deep red teardrops in a way.Teenie pulled her covers up and watched the rain at the windows in the amber glow of her little night light. It seemed impossible that Devlin was really going to go. Not after all they hadshared at the very end of summer. She wondered if she would ever be able to see him again andwhen she did, would he have changed?Would he remember her?Would he still like her?She touched her lips with her hand — rubbing her fingertips over the place where he hadkissed her and pressing her own lips to her fingertips to see how it must have felt to him whentheir lips had touched. Hers felt soft, and she wondered if that is what he had thought aboutthem.And now, so very, very many years later, Teenie Alexander ran her fingertips across her lips once again and thought of Devlin and the first time a boy had ever kissed her. She smiled asshe leaned back against the wall of the cave and looked at the tiny heart that he had etched there.“It will always be here,” he’d said. “Just waiting for you.”“If you ever need me.”Teenie’s parents were long gone now, just like Mr. Honeygarten was because many manyyears had passed. And as she looked at the little heart on the cave wall she realized that whatremains of life is love, and all of the loves that we have shared. Like the love for Devlin, or for Melloman, or Brownie or for her mother and father, or for Mr. Honeygarten.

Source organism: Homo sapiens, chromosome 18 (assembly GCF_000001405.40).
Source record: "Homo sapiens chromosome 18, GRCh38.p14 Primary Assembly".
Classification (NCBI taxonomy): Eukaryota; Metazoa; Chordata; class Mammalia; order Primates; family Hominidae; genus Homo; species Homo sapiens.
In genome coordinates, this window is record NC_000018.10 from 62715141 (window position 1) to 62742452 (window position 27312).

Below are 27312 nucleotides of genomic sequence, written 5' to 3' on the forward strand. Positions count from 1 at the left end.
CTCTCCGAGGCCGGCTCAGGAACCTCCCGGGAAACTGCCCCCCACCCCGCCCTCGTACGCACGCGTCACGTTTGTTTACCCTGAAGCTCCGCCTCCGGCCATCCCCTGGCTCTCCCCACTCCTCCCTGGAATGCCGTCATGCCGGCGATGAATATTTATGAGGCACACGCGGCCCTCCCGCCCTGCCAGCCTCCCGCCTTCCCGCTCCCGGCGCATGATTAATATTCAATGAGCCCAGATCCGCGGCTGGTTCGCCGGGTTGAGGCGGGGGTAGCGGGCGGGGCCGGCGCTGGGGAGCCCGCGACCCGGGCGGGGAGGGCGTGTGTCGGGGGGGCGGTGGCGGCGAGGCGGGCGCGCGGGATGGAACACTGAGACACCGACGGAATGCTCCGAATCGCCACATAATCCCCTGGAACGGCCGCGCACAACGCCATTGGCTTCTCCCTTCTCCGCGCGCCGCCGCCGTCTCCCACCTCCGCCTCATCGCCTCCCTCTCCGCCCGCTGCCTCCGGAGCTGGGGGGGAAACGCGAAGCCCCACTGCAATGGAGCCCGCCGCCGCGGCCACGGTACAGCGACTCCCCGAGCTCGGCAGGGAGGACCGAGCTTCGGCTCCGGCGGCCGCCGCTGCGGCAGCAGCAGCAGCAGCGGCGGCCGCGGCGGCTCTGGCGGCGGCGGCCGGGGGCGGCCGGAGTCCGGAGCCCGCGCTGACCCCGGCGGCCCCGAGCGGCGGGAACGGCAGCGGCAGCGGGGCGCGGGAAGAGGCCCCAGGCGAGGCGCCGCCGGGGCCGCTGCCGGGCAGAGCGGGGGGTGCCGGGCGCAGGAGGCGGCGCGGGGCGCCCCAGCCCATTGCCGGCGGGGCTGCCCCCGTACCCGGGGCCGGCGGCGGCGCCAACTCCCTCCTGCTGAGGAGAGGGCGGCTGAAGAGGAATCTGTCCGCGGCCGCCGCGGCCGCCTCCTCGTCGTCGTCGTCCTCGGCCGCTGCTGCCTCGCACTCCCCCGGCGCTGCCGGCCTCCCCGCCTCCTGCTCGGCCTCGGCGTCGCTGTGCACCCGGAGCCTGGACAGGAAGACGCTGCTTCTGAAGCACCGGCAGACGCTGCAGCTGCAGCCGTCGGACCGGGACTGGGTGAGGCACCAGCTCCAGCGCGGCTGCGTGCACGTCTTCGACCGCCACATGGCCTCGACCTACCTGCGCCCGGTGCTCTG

Love is the most beautiful thing that life offers us,
she thought.As Teenie sat in the cave gazing at the heart it occurred to her that it was entirely like all
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